First Impressions

Oftentimes, we get so focused on first impressions, we don’t give people a chance.

Within the past 10 minutes, it’s been glaringly obvious how big of a problem this is. I was sitting outside and was just observing people. (I do this normally, is that weird?) I noticed some people and automatically jumped to conclusions about who they were, where they were from, or how they lived their lives. I then read a friend’s blog post which was basically talking about the same thing, and read yet another blog talking about a similar subject. Lo and behold, I open up my English book, and there’s an essay I’m supposed to read about the same topic.€

But that got me thinking, do people do the same thing with me? Do they see a short 19-year-old guy and assume that he doesn’t know anything. How do they really view me?

So how do we prevent these first impressions from transforming how we view people? The answer is simple in theory but sometimes hard to apply: Get to know them. In a recent discussion with a friend, we reached the conclusion that we can help people the most by simply initiating conversations, remembering names, and praying.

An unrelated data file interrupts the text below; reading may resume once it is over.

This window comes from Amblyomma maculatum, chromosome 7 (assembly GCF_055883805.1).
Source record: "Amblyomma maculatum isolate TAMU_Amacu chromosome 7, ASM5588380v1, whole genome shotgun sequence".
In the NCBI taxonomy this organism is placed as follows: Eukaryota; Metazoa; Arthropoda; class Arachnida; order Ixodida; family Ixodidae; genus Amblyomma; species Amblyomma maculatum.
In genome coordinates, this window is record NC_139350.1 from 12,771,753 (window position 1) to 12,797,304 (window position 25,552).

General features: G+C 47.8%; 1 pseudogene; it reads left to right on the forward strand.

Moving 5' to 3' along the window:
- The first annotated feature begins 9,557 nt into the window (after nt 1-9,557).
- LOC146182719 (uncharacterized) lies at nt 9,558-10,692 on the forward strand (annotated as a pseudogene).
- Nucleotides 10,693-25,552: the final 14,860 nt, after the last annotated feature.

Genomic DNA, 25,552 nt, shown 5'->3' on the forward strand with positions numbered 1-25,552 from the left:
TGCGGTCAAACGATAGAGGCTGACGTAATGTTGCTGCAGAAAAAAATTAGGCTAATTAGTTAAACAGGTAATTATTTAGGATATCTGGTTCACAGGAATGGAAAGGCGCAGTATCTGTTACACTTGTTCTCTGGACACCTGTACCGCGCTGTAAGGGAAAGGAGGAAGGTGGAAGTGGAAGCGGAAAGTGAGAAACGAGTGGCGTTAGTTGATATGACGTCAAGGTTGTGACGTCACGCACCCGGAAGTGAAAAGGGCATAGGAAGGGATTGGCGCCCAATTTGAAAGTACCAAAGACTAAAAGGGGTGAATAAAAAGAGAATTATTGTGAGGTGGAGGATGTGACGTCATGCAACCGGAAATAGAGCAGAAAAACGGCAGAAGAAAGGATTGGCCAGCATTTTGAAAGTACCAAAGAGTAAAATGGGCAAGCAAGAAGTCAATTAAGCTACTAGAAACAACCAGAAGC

For example, have you ever been in a public place and worried to talk to someone because you thought they wouldn’t want to talk to you? The exact same thing is probably going through their mind at that time, and they just want to talk.

I am one of the worst people with remembering names, but will remember if I constantly repeat the name I just heard in my head until I have it down. And I make it a point to let them know I remember their name the next time.

I’m not sure where I was headed with this, but it all boils down to one thing: Love. We are put on this earth to love God and love others. How can you love others if you can’t even ignite the opportunity to listen to them?

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One response to this post.

  1. Posted by Jennifer Stoltzfus on October 24, 2009 at 6:53 pm

    I’m glad you brought the subject up again, because it was mentioned in one of my classes. There has been numerous studies that suggest people are generally very accurate in their evaluations of others in the first impression. Example, students were given 3 random 6 sec videoclips of a professor teaching. Their impressions highly corresponded to other students’ end-of-the-year evaluations and to how much the students learned. CRAZY! Yet, if the 1st impression is incorrect, it is VERY hard to alter it. That’s why we have to be so careful.
    I’m still working on it.

    Reply

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